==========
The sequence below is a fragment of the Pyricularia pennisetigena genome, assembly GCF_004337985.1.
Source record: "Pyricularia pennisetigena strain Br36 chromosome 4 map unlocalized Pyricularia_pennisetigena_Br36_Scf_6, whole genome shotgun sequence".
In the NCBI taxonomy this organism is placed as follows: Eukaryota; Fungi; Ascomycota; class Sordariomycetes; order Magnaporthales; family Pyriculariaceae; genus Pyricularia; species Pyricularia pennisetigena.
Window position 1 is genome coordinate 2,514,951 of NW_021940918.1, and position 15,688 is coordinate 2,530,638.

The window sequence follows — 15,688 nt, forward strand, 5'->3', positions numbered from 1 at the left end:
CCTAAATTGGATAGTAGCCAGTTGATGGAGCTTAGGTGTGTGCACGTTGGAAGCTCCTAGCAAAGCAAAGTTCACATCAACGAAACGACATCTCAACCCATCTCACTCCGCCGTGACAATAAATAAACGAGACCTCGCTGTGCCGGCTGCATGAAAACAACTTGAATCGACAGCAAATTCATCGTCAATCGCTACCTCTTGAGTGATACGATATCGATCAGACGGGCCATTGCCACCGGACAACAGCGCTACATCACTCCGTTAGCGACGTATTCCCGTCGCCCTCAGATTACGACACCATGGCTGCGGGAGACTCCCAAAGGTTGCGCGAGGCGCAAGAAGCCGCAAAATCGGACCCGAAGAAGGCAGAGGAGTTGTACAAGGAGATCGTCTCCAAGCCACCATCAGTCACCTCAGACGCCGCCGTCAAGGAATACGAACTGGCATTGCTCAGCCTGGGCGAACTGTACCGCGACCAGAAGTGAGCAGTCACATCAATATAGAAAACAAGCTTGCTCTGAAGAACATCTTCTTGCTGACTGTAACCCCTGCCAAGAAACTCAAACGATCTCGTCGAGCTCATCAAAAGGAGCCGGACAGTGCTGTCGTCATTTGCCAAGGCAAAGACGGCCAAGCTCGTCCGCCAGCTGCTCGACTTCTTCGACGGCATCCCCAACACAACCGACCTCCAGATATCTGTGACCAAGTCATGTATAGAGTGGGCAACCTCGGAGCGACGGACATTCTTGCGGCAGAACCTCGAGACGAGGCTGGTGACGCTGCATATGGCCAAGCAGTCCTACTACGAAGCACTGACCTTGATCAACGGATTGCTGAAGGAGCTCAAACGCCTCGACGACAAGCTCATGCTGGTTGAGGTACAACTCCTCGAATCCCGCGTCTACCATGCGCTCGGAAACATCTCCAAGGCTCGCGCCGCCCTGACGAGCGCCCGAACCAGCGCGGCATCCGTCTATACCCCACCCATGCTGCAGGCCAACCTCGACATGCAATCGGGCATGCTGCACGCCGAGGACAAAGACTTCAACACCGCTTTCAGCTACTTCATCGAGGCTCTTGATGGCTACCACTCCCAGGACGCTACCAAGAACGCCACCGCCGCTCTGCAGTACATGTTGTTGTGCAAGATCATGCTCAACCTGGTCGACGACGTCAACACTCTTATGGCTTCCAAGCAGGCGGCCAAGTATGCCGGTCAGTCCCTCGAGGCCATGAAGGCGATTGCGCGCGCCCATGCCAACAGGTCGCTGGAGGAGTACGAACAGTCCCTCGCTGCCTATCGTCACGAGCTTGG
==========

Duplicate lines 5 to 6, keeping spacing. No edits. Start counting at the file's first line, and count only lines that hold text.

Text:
The window sequence follows — 15,688 nt, forward strand, 5'->3', positions numbered from 1 at the left end:
CCTAAATTGGATAGTAGCCAGTTGATGGAGCTTAGGTGTGTGCACGTTGGAAGCTCCTAGCAAAGCAAAGTTCACATCAACGAAACGACATCTCAACCCATCTCACTCCGCCGTGACAATAAATAAACGAGACCTCGCTGTGCCGGCTGCATGAAAACAACTTGAATCGACAGCAAATTCATCGTCAATCGCTACCTCTTGAGTGATACGATATCGATCAGACGGGCCATTGCCACCGGACAACAGCGCTACATCACTCCGTTAGCGACGTATTCCCGTCGCCCTCAGATTACGACACCATGGCTGCGGGAGACTCCCAAAGGTTGCGCGAGGCGCAAGAAGCCGCAAAATCGGACCCGAAGAAGGCAGAGGAGTTGTACAAGGAGATCGTCTCCAAGCCACCATCAGTCACCTCAGACGCCGCCGTCAAGGAATACGAACTGGCATTGCTCAGCCTGGGCGAACTGTACCGCGACCAGAAGTGAGCAGTCACATCAATATAGAAAACAAGCTTGCTCTGAAGAACATCTTCTTGCTGACTGTAACCCCTGCCAAGAAACTCAAACGATCTCGTCGAGCTCATCAAAAGGAGCCGGACAGTGCTGTCGTCATTTGCCAAGGCAAAGACGGCCAAGCTCGTCCGCCAGCTGCTCGACTTCTTCGACGGCATCCCCAACACAACCGACCTCCAGATATCTGTGACCAAGTCATGTATAGAGTGGGCAACCTCGGAGCGACGGACATTCTTGCGGCAGAACCTCGAGACGAGGCTGGTGACGCTGCATATGGCCAAGCAGTCCTACTACGAAGCACTGACCTTGATCAACGGATTGCTGAAGGAGCTCAAACGCCTCGACGACAAGCTCATGCTGGTTGAGGTACAACTCCTCGAATCCCGCGTCTACCATGCGCTCGGAAACATCTCCAAGGCTCGCGCCGCCCTGACGAGCGCCCGAACCAGCGCGGCATCCGTCTATACCCCACCCATGCTGCAGGCCAACCTCGACATGCAATCGGGCATGCTGCACGCCGAGGACAAAGACTTCAACACCGCTTTCAGCTACTTCATCGAGGCTCTTGATGGCTACCACTCCCAGGACGCTACCAAGAACGCCACCGCCGCTCTGCAGTACATGTTGTTGTGCAAGATCATGCTCAACCTGGTCGACGACGTCAACACTCTTATGGCTTCCAAGCAGGCGGCCAAGTATGCCGGTCAGTCCCTCGAGGCCATGAAGGCGATTGCGCGCGCCCATGCCAACAGGTCGCTGGAGGAGTACGAACAGTCCCTCGCTGCCTATCGTCACGAGCTTGG